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The $32 billion Japanese takeover of a British tech giant is not a “big vote of confidence” in post-Brexit Britain

Reuters/Neil Hall
Reason to celebrate?
  • Jason Karaian
By Jason Karaian

Global finance and economics editor

Published This article is more than 2 years old.

For those nervous about Britain’s appeal to foreign investors after the country voted last month to leave the European Union, the deal could not have come at a better time. Japan’s SoftBank is offering £24.3 billion ($32.2 billion) in cash to take over the Cambridge-based chipmaker ARM.

According to British chancellor Philip Hammond, appointed last week by the new prime minister, Theresa May, the deal would be the largest single investment from Asia into the UK. It is a “big vote of confidence in British business,” he said.

Is it? Although ARM is based in the UK, and a member of the London market’s blue-chip FTSE 100 index, it generates only 1% of its revenue in Britain. Only a tenth of the company’s sales come from Europe as a whole, so intra-EU trade is not so important for the group, either.

What’s more, some 95% of ARM’s invoices are in dollars. Thus, the pound’s tumble after the Brexit vote automatically boosts the group’s revenue when converted into sterling, one reason ARM’s share price rose by around 15% in the weeks following the referendum (before SoftBank announced its offer).

SoftBank boss Masayoshi Son said that the offer is “not opportunistic.” The yen has gained nearly 9% against the pound since the Brexit vote, giving SoftBank more financial firepower to deploy in the UK, but this is a marginal factor in the punchy price it has offered for ARM (paywall). SoftBank’s offer is more than 40% above ARM’s all-time high valuation, set last year.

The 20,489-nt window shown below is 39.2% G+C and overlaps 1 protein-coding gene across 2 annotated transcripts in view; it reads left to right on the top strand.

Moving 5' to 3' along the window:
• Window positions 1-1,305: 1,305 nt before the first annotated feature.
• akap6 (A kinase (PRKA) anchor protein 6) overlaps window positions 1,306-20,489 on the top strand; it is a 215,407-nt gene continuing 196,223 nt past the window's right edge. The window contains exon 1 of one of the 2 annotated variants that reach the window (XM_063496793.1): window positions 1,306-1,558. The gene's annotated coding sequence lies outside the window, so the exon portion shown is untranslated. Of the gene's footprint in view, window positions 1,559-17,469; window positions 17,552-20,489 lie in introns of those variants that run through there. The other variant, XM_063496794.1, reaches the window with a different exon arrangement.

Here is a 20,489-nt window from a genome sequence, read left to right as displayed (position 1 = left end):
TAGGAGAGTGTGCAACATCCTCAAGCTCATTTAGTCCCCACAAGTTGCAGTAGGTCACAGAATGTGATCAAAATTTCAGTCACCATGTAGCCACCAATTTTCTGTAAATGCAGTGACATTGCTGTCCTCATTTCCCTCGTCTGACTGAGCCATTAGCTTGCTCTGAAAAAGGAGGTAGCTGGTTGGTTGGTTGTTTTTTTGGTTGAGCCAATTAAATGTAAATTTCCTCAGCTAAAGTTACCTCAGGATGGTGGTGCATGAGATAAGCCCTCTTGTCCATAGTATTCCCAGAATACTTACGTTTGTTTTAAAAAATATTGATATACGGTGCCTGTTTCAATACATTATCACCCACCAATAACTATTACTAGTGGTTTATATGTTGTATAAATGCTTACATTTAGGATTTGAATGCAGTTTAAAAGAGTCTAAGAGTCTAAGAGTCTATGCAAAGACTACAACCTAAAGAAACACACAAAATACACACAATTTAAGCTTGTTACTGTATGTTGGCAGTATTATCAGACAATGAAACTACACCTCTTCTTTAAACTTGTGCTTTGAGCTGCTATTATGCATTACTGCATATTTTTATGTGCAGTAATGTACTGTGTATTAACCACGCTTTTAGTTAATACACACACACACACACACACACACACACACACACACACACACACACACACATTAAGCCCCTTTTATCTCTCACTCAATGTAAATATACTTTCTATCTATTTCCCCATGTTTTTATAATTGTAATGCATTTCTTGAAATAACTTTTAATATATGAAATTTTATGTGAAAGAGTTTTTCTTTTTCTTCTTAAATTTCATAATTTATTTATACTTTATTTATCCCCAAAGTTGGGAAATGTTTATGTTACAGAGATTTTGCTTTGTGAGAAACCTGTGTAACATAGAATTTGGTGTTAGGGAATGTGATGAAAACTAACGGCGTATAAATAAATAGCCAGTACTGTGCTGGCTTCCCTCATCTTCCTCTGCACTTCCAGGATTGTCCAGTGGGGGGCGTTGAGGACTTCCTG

To appease British regulators, ARM’s Japanese suitors have committed to keeping the chipmaker’s headquarters in Cambridge for at least five years. It has also pledged to double the firm’s UK headcount, in order to “continue to develop leading-edge technology in the UK.”

ARM runs an asset-light business in which it licenses its technologies to others to manufacture elsewhere. It employs only around 4,000 people worldwide, with some 1,600 in the UK. For Britain, doubling ARM’s local staff would put a small dent in the ranks of bankers who might leave the country after Brexit, according to financiers.

Recent forecasts by academics from the London School of Economics suggest that foreign direct investment in the UK could fall by a quarter (pdf) after the country leaves the EU, with the job-heavy auto and finance industries hit particularly hard. Research funding is also under threat from Brexit, universities warn, which could dampen the activity in research clusters like the “Silicon Fen” around Cambridge, ARM’s home base.

Awkwardly, ARM’s first press release (pdf), issued in November 1990, boasted that its “technology, being a British design, has already attracted European Commission funding.” It added that further backing would come from its membership in a pioneering pan-European initiative supported by a predecessor of the EU to develop a common architecture for processors for use across the bloc.

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